On Underground (Emir Kusturica, 1995)


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In April of 2020, a friend called me from Los Angeles to tell me that Chris had killed himself. Someone had found him in his Venice apartment. We had all gone to film school together in the late 1990s—I somewhat incidentally, the others more intentionally. Chris was from working-class Palo Alto, darkly handsome, a talented muralist, of Polish and Italian lineage, the oldest of two brothers. Film school and Los Angeles don’t tend to be cradles of virtue, but I don’t remember Chris ever being petty or cruel.

The spring before we started film school, Emir Kusturica, the Bosnian Serbian director, won the Palme d’Or at Cannes for his film Underground, a great, raucous, three-hour saga that tracked from the opening salvos of World War II in the Balkans to the Bosnian War that obliterated even the concept of Yugoslavia. Kusturica previously made Time of the Gypsies and followed with Black Cat, White Cat, films that were so lush, kinetic, and narratively outrageous that they teased the line between a faithful representation of reality—repudiating sanitized and formulaic Hollywood—and an incorrigible embrace of the absurd. I remember those films as revelations, works of art that showed what was possible. Chris loved Underground in particular.

Hoping to evoke his presence, I rewatched the film recently. I hadn’t seen it in twenty-five years. The story is a love triangle between two friends, Marko and Blacky, grifters who’ve allied with Tito’s communist resistance, and Natalija, the star of the Belgrade stage. At first Marko and Blacky seem practically indistinguishable from each other, but when Marko usurps Natalija from Blacky, he reveals him-self to be duplicitous in a way Blacky is not. Marko orchestrates an elaborate ruse to convince Blacky and others hiding from the Nazis that the war isn’t over. They live for twenty years in a cellar, manufacturing arms for the resistance and awaiting orders to emerge and liberate their country. Meanwhile, Marko becomes a hero of the Tito regime, celebrated for his socialist-realist doggerel. If history is either tragedy or farce, Kusturica chooses farce without denying the tragedy. Terrible things happen, people are tortured and killed, or die of illness, mishap, or by their own hand, but Kusturica is a master of tone and keeps the film mostly buoyant. The action is slapstick. A brass band provides frenzied accompaniment for scenes of banquet and battle. Like a great writer who seizes an opportunity in every sentence, Kusturica fills each frame with something bold and emotionally arresting. The hero of the film is ultimately Blacky since he personifies its spirit: though he suffers betrayal, disappointment, and loss, he succumbs to neither cynicism nor despair.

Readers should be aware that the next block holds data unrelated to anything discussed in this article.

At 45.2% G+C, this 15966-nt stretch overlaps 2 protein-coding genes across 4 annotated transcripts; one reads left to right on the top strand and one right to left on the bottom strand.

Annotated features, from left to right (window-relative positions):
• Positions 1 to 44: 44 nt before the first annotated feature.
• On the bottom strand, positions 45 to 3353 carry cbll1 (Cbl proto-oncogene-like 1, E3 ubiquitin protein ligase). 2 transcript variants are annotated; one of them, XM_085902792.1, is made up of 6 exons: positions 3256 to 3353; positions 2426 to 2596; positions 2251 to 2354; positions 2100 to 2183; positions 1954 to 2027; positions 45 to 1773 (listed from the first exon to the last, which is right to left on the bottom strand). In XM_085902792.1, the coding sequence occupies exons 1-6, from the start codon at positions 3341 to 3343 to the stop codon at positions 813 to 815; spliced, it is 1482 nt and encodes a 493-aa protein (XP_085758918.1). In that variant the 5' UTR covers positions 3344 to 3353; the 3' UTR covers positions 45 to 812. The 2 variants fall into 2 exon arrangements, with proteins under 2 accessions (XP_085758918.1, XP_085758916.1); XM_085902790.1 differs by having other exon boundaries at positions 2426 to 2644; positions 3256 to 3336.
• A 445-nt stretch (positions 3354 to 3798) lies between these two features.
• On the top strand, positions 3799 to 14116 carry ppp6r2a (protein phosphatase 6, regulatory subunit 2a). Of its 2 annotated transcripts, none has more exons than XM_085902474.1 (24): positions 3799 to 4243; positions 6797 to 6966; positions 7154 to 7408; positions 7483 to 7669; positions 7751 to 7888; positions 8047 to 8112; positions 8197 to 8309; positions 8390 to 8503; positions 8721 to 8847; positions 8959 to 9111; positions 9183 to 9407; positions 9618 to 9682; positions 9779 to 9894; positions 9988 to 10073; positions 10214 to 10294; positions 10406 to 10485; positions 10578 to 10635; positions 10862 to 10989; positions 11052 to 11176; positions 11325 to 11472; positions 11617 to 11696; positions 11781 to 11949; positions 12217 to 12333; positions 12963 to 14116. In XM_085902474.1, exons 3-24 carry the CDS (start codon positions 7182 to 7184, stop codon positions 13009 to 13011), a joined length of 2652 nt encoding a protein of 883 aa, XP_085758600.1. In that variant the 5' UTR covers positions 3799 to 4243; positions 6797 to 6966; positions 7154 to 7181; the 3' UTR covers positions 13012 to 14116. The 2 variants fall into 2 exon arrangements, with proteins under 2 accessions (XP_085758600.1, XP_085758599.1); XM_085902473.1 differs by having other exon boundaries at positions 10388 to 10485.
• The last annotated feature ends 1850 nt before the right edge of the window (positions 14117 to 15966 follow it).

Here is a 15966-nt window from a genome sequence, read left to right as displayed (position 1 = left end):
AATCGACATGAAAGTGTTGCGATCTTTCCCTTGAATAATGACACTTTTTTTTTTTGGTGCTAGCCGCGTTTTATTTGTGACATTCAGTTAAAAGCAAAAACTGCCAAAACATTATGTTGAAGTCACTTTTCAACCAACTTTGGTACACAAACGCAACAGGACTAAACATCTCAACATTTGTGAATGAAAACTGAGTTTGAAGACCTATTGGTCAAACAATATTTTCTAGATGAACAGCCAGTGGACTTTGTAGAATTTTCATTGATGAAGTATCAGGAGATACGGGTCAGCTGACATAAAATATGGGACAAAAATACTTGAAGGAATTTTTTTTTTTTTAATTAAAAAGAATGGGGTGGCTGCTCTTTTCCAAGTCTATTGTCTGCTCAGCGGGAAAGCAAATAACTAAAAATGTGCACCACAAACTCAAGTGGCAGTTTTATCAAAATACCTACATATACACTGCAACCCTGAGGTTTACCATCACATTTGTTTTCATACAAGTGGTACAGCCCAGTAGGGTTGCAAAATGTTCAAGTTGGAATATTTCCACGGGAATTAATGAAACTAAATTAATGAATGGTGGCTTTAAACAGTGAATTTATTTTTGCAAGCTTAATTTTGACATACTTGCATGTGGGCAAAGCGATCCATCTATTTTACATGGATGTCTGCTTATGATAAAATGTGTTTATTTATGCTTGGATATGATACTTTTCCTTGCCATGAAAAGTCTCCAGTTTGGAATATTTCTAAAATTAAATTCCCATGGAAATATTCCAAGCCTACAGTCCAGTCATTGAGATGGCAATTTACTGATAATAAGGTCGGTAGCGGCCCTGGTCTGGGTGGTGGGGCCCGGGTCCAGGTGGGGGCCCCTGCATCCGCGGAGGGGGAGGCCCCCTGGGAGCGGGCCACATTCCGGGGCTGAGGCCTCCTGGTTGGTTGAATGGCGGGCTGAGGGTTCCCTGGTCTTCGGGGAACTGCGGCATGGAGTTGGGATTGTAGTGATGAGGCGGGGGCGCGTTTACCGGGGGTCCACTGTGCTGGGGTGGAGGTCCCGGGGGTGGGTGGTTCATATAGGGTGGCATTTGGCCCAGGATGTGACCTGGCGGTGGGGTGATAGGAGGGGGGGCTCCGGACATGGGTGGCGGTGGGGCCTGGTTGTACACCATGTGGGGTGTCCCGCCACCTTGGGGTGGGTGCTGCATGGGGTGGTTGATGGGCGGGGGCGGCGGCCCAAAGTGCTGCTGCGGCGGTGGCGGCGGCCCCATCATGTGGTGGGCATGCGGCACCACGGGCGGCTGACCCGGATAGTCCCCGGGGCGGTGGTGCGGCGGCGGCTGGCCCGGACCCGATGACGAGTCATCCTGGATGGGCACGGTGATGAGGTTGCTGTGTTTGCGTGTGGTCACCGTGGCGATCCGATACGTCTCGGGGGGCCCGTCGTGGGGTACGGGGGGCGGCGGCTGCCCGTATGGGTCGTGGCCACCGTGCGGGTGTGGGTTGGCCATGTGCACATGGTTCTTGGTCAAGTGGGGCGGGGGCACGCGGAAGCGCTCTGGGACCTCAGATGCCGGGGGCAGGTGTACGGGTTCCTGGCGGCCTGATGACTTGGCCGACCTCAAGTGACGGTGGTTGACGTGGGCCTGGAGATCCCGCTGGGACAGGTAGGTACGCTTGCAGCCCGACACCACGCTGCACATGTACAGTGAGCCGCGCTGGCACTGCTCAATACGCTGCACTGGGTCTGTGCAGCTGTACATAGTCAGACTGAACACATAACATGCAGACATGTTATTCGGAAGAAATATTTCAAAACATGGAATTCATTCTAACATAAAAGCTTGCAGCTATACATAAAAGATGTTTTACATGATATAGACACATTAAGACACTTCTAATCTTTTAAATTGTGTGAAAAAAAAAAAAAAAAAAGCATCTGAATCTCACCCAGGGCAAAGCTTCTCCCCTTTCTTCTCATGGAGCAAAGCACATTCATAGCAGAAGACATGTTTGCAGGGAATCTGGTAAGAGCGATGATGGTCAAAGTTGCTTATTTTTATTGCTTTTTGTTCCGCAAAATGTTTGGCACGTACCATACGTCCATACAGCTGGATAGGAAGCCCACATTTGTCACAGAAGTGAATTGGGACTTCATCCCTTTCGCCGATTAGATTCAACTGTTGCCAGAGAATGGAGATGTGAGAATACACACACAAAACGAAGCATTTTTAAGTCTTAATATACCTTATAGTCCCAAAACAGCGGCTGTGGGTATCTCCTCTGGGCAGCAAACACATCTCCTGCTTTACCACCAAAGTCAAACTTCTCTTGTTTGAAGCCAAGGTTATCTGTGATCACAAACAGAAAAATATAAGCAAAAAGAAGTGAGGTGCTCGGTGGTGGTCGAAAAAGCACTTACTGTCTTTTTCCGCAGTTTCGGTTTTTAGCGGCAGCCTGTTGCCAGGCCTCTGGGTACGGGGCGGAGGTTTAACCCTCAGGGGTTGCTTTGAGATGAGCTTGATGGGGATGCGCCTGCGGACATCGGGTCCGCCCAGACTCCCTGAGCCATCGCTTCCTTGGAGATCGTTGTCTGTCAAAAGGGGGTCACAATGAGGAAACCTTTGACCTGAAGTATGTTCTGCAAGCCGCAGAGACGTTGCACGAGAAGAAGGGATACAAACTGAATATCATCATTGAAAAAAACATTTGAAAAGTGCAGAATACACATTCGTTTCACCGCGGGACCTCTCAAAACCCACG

I saw Chris in Blacky, and not just because he physically resembled the actor who played the part. They shared qualities of exuberance, generosity, and charisma. Or that is how I remembered Chris. I hadn’t seen or spoken to him in two years before he died. Another friend learned that a failed business venture had obliged him to sell his grandfather’s farm, that a childhood ailment had come back to plague him, and that he had been hospitalized in a psychiatric ward for a time. And yet my naive response to seeing the film was that if Chris had only watched it again it could have banished the darkness and kept him alive.

If this is a fantasy, it is a fantasy shared by the film itself. Underground concludes by doing something that only film can, bringing the dead back to life. The final scene is another banquet. The brass band plays. All of Blacky’s departed relatives and friends are at the table. All is forgiven but not forgotten, Blacky tells Marko and Natalija, as the grassy promontory on which they are perched breaks away and drifts out to sea.

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David Bezmozgis is the author of Natasha and Other Stories, The Free World, The Betrayers, and Immigrant City. He has written and directed two feature films and was a screenwriter on the animated feature, Charlotte. David lives in Toronto and is the creative director of the Humber School for Writers.